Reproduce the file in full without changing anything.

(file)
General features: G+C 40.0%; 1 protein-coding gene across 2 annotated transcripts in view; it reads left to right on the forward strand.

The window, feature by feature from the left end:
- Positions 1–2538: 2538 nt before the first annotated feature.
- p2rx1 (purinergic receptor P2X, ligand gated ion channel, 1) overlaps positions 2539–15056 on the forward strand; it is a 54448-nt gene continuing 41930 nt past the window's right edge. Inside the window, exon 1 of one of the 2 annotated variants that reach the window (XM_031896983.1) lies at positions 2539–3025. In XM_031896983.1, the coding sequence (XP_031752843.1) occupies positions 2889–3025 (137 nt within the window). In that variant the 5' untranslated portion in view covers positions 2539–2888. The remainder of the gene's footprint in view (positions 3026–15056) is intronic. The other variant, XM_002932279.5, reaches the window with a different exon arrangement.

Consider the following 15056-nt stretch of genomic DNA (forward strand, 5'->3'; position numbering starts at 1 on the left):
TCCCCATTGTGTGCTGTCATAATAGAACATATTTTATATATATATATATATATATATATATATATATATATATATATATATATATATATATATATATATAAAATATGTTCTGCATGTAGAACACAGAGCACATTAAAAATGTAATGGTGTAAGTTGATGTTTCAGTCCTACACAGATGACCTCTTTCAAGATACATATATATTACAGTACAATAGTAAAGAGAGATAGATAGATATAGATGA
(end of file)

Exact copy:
General features: G+C 40.0%; 1 protein-coding gene across 2 annotated transcripts in view; it reads left to right on the forward strand.

The window, feature by feature from the left end:
- Positions 1–2538: 2538 nt before the first annotated feature.
- p2rx1 (purinergic receptor P2X, ligand gated ion channel, 1) overlaps positions 2539–15056 on the forward strand; it is a 54448-nt gene continuing 41930 nt past the window's right edge. Inside the window, exon 1 of one of the 2 annotated variants that reach the window (XM_031896983.1) lies at positions 2539–3025. In XM_031896983.1, the coding sequence (XP_031752843.1) occupies positions 2889–3025 (137 nt within the window). In that variant the 5' untranslated portion in view covers positions 2539–2888. The remainder of the gene's footprint in view (positions 3026–15056) is intronic. The other variant, XM_002932279.5, reaches the window with a different exon arrangement.

Consider the following 15056-nt stretch of genomic DNA (forward strand, 5'->3'; position numbering starts at 1 on the left):
TCCCCATTGTGTGCTGTCATAATAGAACATATTTTATATATATATATATATATATATATATATATATATATATATATATATATATATATATATATATATAAAATATGTTCTGCATGTAGAACACAGAGCACATTAAAAATGTAATGGTGTAAGTTGATGTTTCAGTCCTACACAGATGACCTCTTTCAAGATACATATATATTACAGTACAATAGTAAAGAGAGATAGATAGATATAGATGA